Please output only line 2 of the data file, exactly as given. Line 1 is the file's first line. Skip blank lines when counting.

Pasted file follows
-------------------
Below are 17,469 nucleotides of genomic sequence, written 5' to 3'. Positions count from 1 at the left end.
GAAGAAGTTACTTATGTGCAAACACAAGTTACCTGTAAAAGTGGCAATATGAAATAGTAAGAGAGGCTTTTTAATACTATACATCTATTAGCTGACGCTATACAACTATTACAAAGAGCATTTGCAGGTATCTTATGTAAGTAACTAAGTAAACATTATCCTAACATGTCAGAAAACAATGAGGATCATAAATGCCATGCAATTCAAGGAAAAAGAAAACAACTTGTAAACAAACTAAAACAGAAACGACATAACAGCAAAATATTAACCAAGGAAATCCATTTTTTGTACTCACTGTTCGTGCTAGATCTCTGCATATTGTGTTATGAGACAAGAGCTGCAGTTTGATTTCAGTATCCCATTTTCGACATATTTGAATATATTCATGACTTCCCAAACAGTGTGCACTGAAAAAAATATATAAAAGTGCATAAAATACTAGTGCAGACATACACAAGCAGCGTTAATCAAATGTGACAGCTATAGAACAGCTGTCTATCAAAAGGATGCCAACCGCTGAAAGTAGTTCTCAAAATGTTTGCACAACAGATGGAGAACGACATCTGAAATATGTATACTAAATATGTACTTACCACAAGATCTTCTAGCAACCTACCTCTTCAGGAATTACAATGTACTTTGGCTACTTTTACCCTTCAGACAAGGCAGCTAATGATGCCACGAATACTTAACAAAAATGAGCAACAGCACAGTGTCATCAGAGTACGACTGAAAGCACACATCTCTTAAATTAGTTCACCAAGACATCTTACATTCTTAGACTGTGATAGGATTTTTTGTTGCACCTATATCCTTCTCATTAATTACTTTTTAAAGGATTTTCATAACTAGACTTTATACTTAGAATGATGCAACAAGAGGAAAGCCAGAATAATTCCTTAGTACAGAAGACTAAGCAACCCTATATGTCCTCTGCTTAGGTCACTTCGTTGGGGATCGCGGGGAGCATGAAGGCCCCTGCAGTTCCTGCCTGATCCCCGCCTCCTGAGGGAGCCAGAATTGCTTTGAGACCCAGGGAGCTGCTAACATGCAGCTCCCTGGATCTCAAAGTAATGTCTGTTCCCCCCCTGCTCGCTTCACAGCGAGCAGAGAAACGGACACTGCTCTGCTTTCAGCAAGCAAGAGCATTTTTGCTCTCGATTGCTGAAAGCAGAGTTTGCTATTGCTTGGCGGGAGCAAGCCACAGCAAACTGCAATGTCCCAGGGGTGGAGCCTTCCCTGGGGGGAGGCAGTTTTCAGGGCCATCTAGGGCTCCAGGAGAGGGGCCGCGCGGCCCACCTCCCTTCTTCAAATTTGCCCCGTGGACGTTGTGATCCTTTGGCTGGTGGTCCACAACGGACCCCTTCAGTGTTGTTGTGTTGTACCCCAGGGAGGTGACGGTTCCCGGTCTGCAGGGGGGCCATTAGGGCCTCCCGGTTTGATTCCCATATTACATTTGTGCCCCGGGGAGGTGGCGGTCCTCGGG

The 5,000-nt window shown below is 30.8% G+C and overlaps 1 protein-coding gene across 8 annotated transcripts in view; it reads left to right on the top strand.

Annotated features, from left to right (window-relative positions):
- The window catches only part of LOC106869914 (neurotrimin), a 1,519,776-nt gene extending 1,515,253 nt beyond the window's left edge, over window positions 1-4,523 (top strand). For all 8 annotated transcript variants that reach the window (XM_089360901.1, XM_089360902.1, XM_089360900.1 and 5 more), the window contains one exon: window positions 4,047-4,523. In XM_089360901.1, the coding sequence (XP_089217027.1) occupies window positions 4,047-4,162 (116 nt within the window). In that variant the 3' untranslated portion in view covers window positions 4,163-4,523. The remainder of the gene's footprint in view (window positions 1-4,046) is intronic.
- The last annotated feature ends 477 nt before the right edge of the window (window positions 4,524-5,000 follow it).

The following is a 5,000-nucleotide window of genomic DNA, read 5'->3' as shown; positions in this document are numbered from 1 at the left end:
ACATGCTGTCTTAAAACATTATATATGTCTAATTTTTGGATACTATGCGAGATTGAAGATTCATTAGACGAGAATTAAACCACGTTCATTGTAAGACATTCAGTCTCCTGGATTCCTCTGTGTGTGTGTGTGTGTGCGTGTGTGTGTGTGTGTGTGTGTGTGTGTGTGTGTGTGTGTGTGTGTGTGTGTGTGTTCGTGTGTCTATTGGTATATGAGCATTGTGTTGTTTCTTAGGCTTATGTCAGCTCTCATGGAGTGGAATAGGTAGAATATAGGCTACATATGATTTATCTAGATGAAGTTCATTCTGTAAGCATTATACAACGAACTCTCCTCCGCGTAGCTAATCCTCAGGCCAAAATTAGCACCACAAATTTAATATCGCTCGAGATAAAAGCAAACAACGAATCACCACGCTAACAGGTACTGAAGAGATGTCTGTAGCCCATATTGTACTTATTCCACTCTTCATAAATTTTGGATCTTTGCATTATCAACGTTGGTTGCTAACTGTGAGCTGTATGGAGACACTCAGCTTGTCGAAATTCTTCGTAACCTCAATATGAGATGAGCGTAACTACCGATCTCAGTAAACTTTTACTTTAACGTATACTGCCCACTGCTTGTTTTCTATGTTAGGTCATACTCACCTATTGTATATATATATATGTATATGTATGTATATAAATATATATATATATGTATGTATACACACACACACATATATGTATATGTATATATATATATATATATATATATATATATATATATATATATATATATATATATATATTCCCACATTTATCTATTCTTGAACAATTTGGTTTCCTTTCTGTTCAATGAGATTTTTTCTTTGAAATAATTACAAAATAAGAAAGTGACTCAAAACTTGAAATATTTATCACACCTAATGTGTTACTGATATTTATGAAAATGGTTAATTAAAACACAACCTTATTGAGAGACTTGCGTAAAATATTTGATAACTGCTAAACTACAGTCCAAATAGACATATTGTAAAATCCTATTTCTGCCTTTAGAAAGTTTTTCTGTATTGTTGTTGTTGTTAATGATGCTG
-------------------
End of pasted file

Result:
GAAGAAGTTACTTATGTGCAAACACAAGTTACCTGTAAAAGTGGCAATATGAAATAGTAAGAGAGGCTTTTTAATACTATACATCTATTAGCTGACGCTATACAACTATTACAAAGAGCATTTGCAGGTATCTTATGTAAGTAACTAAGTAAACATTATCCTAACATGTCAGAAAACAATGAGGATCATAAATGCCATGCAATTCAAGGAAAAAGAAAACAACTTGTAAACAAACTAAAACAGAAACGACATAACAGCAAAATATTAACCAAGGAAATCCATTTTTTGTACTCACTGTTCGTGCTAGATCTCTGCATATTGTGTTATGAGACAAGAGCTGCAGTTTGATTTCAGTATCCCATTTTCGACATATTTGAATATATTCATGACTTCCCAAACAGTGTGCACTGAAAAAAATATATAAAAGTGCATAAAATACTAGTGCAGACATACACAAGCAGCGTTAATCAAATGTGACAGCTATAGAACAGCTGTCTATCAAAAGGATGCCAACCGCTGAAAGTAGTTCTCAAAATGTTTGCACAACAGATGGAGAACGACATCTGAAATATGTATACTAAATATGTACTTACCACAAGATCTTCTAGCAACCTACCTCTTCAGGAATTACAATGTACTTTGGCTACTTTTACCCTTCAGACAAGGCAGCTAATGATGCCACGAATACTTAACAAAAATGAGCAACAGCACAGTGTCATCAGAGTACGACTGAAAGCACACATCTCTTAAATTAGTTCACCAAGACATCTTACATTCTTAGACTGTGATAGGATTTTTTGTTGCACCTATATCCTTCTCATTAATTACTTTTTAAAGGATTTTCATAACTAGACTTTATACTTAGAATGATGCAACAAGAGGAAAGCCAGAATAATTCCTTAGTACAGAAGACTAAGCAACCCTATATGTCCTCTGCTTAGGTCACTTCGTTGGGGATCGCGGGGAGCATGAAGGCCCCTGCAGTTCCTGCCTGATCCCCGCCTCCTGAGGGAGCCAGAATTGCTTTGAGACCCAGGGAGCTGCTAACATGCAGCTCCCTGGATCTCAAAGTAATGTCTGTTCCCCCCCTGCTCGCTTCACAGCGAGCAGAGAAACGGACACTGCTCTGCTTTCAGCAAGCAAGAGCATTTTTGCTCTCGATTGCTGAAAGCAGAGTTTGCTATTGCTTGGCGGGAGCAAGCCACAGCAAACTGCAATGTCCCAGGGGTGGAGCCTTCCCTGGGGGGAGGCAGTTTTCAGGGCCATCTAGGGCTCCAGGAGAGGGGCCGCGCGGCCCACCTCCCTTCTTCAAATTTGCCCCGTGGACGTTGTGATCCTTTGGCTGGTGGTCCACAACGGACCCCTTCAGTGTTGTTGTGTTGTACCCCAGGGAGGTGACGGTTCCCGGTCTGCAGGGGGGCCATTAGGGCCTCCCGGTTTGATTCCCATATTACATTTGTGCCCCGGGGAGGTGGCGGTCCTCGGG